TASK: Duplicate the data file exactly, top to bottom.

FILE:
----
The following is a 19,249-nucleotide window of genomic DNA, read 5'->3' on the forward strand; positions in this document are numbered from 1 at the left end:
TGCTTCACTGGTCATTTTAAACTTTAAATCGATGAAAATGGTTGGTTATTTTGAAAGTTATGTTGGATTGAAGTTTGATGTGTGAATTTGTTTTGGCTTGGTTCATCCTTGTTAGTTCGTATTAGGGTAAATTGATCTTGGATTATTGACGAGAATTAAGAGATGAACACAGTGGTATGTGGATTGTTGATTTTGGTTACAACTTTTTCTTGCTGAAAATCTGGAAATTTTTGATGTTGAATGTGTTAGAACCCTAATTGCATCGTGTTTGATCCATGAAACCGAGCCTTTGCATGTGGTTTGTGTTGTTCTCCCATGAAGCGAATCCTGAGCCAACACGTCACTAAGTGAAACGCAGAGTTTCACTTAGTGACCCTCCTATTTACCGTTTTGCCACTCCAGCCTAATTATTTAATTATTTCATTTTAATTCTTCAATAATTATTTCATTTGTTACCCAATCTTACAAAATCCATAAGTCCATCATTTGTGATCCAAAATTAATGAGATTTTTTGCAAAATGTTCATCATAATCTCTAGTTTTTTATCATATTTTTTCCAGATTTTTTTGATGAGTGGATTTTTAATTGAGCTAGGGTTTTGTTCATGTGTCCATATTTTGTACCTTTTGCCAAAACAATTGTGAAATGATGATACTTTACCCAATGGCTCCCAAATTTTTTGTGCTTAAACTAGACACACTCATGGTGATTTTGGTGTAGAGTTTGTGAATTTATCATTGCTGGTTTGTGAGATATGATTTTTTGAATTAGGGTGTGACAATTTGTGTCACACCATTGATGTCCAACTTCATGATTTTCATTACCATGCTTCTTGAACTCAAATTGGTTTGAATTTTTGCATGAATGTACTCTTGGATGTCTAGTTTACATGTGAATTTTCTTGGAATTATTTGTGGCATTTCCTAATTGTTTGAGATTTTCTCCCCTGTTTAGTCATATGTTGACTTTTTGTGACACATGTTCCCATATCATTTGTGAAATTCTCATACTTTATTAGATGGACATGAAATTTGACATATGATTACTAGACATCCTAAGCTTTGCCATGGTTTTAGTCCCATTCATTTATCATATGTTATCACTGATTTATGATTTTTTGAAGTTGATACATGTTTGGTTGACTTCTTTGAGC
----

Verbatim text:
The following is a 19,249-nucleotide window of genomic DNA, read 5'->3' on the forward strand; positions in this document are numbered from 1 at the left end:
TGCTTCACTGGTCATTTTAAACTTTAAATCGATGAAAATGGTTGGTTATTTTGAAAGTTATGTTGGATTGAAGTTTGATGTGTGAATTTGTTTTGGCTTGGTTCATCCTTGTTAGTTCGTATTAGGGTAAATTGATCTTGGATTATTGACGAGAATTAAGAGATGAACACAGTGGTATGTGGATTGTTGATTTTGGTTACAACTTTTTCTTGCTGAAAATCTGGAAATTTTTGATGTTGAATGTGTTAGAACCCTAATTGCATCGTGTTTGATCCATGAAACCGAGCCTTTGCATGTGGTTTGTGTTGTTCTCCCATGAAGCGAATCCTGAGCCAACACGTCACTAAGTGAAACGCAGAGTTTCACTTAGTGACCCTCCTATTTACCGTTTTGCCACTCCAGCCTAATTATTTAATTATTTCATTTTAATTCTTCAATAATTATTTCATTTGTTACCCAATCTTACAAAATCCATAAGTCCATCATTTGTGATCCAAAATTAATGAGATTTTTTGCAAAATGTTCATCATAATCTCTAGTTTTTTATCATATTTTTTCCAGATTTTTTTGATGAGTGGATTTTTAATTGAGCTAGGGTTTTGTTCATGTGTCCATATTTTGTACCTTTTGCCAAAACAATTGTGAAATGATGATACTTTACCCAATGGCTCCCAAATTTTTTGTGCTTAAACTAGACACACTCATGGTGATTTTGGTGTAGAGTTTGTGAATTTATCATTGCTGGTTTGTGAGATATGATTTTTTGAATTAGGGTGTGACAATTTGTGTCACACCATTGATGTCCAACTTCATGATTTTCATTACCATGCTTCTTGAACTCAAATTGGTTTGAATTTTTGCATGAATGTACTCTTGGATGTCTAGTTTACATGTGAATTTTCTTGGAATTATTTGTGGCATTTCCTAATTGTTTGAGATTTTCTCCCCTGTTTAGTCATATGTTGACTTTTTGTGACACATGTTCCCATATCATTTGTGAAATTCTCATACTTTATTAGATGGACATGAAATTTGACATATGATTACTAGACATCCTAAGCTTTGCCATGGTTTTAGTCCCATTCATTTATCATATGTTATCACTGATTTATGATTTTTTGAAGTTGATACATGTTTGGTTGACTTCTTTGAGC